It sounds Orwellian right off the bat, but hang in there.
In a recent science meeting of the Deep Carbon Observatory, a tectonic debate erupted between two camps. On one side were a group of scientists who argued that widely disparate, diverse types of data collected in the esoteric, complex fields of geophysics were not always conducive to aggregation into larger databases. Field scientists might have individualized data in shoe boxes on their shelves that simply didn’t conform to conventions, and they should be encouraged to keep it that way.
On the other side were experts in large scale data simulation systems who insisted that most diverse data sources could be translated into some sort of organizationally standardized format, but ALSO that not every kind of data should be permissible.
I’m paraphrasing here, but the science data purists argued that an infinite number of data essentially facilitated a biodiversity of ideas and observations, and that conformity to standards would be cutting the legs out of inventive research.
The simulation folks argued that infinite freedom in the presentation of data inhibited its ability to be assimilated into models. Assimilation of disparate data that nonetheless conformed to baseline, standardized formats had the potential to connect seemingly unrelated observations to larger frameworks, otherwise invisible due to the challenge of perspective.
In the opposition of viewpoints there is a ferocious tension, and the right answer is not easy. There are merits to both and good intentions too. But ultimately I must agree with the simulation experts: standards matter.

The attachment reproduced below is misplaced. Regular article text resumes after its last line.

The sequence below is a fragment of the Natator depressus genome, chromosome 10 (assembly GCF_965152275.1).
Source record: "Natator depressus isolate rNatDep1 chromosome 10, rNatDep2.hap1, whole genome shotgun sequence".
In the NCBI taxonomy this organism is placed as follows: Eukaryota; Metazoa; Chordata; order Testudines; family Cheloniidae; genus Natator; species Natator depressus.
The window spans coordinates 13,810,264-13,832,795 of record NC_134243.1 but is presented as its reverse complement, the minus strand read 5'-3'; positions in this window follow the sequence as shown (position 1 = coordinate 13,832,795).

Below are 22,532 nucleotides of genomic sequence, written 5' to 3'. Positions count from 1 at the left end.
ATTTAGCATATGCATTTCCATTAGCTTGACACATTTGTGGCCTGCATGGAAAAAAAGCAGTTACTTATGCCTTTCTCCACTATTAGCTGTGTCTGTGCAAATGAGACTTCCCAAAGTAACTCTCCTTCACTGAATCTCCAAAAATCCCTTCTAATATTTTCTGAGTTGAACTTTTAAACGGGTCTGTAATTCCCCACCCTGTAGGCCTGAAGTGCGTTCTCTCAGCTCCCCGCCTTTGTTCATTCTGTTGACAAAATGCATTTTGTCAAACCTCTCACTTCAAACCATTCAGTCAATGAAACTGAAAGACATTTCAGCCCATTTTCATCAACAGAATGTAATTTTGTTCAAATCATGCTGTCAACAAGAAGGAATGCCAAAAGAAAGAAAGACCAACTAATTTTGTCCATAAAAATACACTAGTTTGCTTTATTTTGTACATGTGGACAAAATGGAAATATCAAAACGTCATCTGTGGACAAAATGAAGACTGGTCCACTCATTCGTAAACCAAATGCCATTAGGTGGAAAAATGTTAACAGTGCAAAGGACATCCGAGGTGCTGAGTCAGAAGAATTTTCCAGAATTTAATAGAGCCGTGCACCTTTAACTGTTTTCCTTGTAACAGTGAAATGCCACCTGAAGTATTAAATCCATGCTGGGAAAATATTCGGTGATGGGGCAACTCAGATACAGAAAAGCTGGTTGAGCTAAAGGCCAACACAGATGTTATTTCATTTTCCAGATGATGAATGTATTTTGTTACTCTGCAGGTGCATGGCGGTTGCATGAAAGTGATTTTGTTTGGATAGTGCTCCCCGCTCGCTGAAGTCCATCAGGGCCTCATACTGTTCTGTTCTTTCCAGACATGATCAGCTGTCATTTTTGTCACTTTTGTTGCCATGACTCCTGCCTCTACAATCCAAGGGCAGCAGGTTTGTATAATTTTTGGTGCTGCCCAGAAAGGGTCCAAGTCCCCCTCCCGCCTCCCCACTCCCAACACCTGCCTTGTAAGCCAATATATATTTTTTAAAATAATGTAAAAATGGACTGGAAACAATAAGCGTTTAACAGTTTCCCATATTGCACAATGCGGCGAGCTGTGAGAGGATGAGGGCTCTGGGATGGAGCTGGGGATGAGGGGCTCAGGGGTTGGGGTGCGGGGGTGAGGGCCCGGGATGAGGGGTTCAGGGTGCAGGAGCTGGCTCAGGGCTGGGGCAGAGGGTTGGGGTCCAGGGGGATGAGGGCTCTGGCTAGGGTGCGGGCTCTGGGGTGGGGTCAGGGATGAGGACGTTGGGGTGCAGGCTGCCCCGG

Don’t misunderstand: diversity of technique and observations should not simply be tolerated. It should be encouraged and applauded. But in freedom to explore, there must be a baseline agreement of how information should be organized. Think of it this way: dictionaries could be organized by parts speech rather than by alphabetization. (It’s a crude example, admittedly.) But that level of organization isn’t particularly efficient, even if the verbs and nouns are all in their own places. How information gets organized matters.
Rules give creative people the license to operate from stable positions. By imposing structure and rules to which a disparate crowd must conform, standardization of formats facilitates wider distribution of information. Once English began to standardize common spellings of words in the late 1700s and early 1800's the great promise of the printing press, already centuries old, could finally take on its full measure of influence. Commonality of rules enabled distribution of infinite ideas. After all, DNA only has four base nucleotides and look at the diversity of life!
Deep carbon is a tough subject, and it’s largely unknown to the mainstream. It’s scientific practitioners are a serious bunch and many are highly accomplished. Most are engaged in important research about a subject that deserves its day in the Sun. (If only it weren’t miles beneath the Earth…) But the point here is bigger than deep carbon, per se. In all communities, from science to arts to politics and more, a set of flexible rules must be in place before something can thrive. Those rules need to be just barely rigorous enough to hold the thing together without confining the ability of the core discipline to grow. Those rules must also be adaptable enough to change as warranted by new evidence. But without fundamental structure, creativity of all kinds simply splashes around in a sort of marginalized self-indulgent pool.
To that I say, "C’mom in! The water’s fine."